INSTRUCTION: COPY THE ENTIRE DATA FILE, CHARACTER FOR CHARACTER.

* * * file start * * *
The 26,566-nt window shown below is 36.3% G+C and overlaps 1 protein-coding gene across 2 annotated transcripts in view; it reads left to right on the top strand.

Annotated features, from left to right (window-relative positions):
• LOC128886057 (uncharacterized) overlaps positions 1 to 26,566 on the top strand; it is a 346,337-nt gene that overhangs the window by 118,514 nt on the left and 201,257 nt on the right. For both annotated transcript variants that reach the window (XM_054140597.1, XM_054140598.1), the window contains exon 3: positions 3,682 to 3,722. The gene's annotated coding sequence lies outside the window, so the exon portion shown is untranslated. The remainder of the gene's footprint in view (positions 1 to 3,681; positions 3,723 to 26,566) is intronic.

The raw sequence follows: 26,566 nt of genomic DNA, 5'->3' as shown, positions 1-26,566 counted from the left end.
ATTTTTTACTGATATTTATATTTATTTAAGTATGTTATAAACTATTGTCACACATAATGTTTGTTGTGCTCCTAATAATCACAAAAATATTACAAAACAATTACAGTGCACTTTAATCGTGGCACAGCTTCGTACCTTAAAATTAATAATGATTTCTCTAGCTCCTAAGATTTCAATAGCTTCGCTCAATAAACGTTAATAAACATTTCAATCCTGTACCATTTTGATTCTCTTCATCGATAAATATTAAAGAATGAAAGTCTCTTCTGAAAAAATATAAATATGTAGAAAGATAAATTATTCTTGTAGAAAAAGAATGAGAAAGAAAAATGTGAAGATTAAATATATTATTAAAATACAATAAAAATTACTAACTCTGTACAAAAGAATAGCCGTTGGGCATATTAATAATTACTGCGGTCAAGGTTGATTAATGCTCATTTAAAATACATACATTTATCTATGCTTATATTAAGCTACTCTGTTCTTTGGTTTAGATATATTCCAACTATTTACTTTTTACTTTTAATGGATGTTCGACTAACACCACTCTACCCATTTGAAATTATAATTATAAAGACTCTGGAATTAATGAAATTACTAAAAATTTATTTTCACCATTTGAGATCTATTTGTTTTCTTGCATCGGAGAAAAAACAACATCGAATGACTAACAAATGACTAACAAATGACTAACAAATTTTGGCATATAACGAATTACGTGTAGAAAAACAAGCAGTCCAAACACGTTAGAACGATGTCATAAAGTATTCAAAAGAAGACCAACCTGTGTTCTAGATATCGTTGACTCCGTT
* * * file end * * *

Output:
The 26,566-nt window shown below is 36.3% G+C and overlaps 1 protein-coding gene across 2 annotated transcripts in view; it reads left to right on the top strand.

Annotated features, from left to right (window-relative positions):
• LOC128886057 (uncharacterized) overlaps positions 1 to 26,566 on the top strand; it is a 346,337-nt gene that overhangs the window by 118,514 nt on the left and 201,257 nt on the right. For both annotated transcript variants that reach the window (XM_054140597.1, XM_054140598.1), the window contains exon 3: positions 3,682 to 3,722. The gene's annotated coding sequence lies outside the window, so the exon portion shown is untranslated. The remainder of the gene's footprint in view (positions 1 to 3,681; positions 3,723 to 26,566) is intronic.

The raw sequence follows: 26,566 nt of genomic DNA, 5'->3' as shown, positions 1-26,566 counted from the left end.
ATTTTTTACTGATATTTATATTTATTTAAGTATGTTATAAACTATTGTCACACATAATGTTTGTTGTGCTCCTAATAATCACAAAAATATTACAAAACAATTACAGTGCACTTTAATCGTGGCACAGCTTCGTACCTTAAAATTAATAATGATTTCTCTAGCTCCTAAGATTTCAATAGCTTCGCTCAATAAACGTTAATAAACATTTCAATCCTGTACCATTTTGATTCTCTTCATCGATAAATATTAAAGAATGAAAGTCTCTTCTGAAAAAATATAAATATGTAGAAAGATAAATTATTCTTGTAGAAAAAGAATGAGAAAGAAAAATGTGAAGATTAAATATATTATTAAAATACAATAAAAATTACTAACTCTGTACAAAAGAATAGCCGTTGGGCATATTAATAATTACTGCGGTCAAGGTTGATTAATGCTCATTTAAAATACATACATTTATCTATGCTTATATTAAGCTACTCTGTTCTTTGGTTTAGATATATTCCAACTATTTACTTTTTACTTTTAATGGATGTTCGACTAACACCACTCTACCCATTTGAAATTATAATTATAAAGACTCTGGAATTAATGAAATTACTAAAAATTTATTTTCACCATTTGAGATCTATTTGTTTTCTTGCATCGGAGAAAAAACAACATCGAATGACTAACAAATGACTAACAAATGACTAACAAATTTTGGCATATAACGAATTACGTGTAGAAAAACAAGCAGTCCAAACACGTTAGAACGATGTCATAAAGTATTCAAAAGAAGACCAACCTGTGTTCTAGATATCGTTGACTCCGTT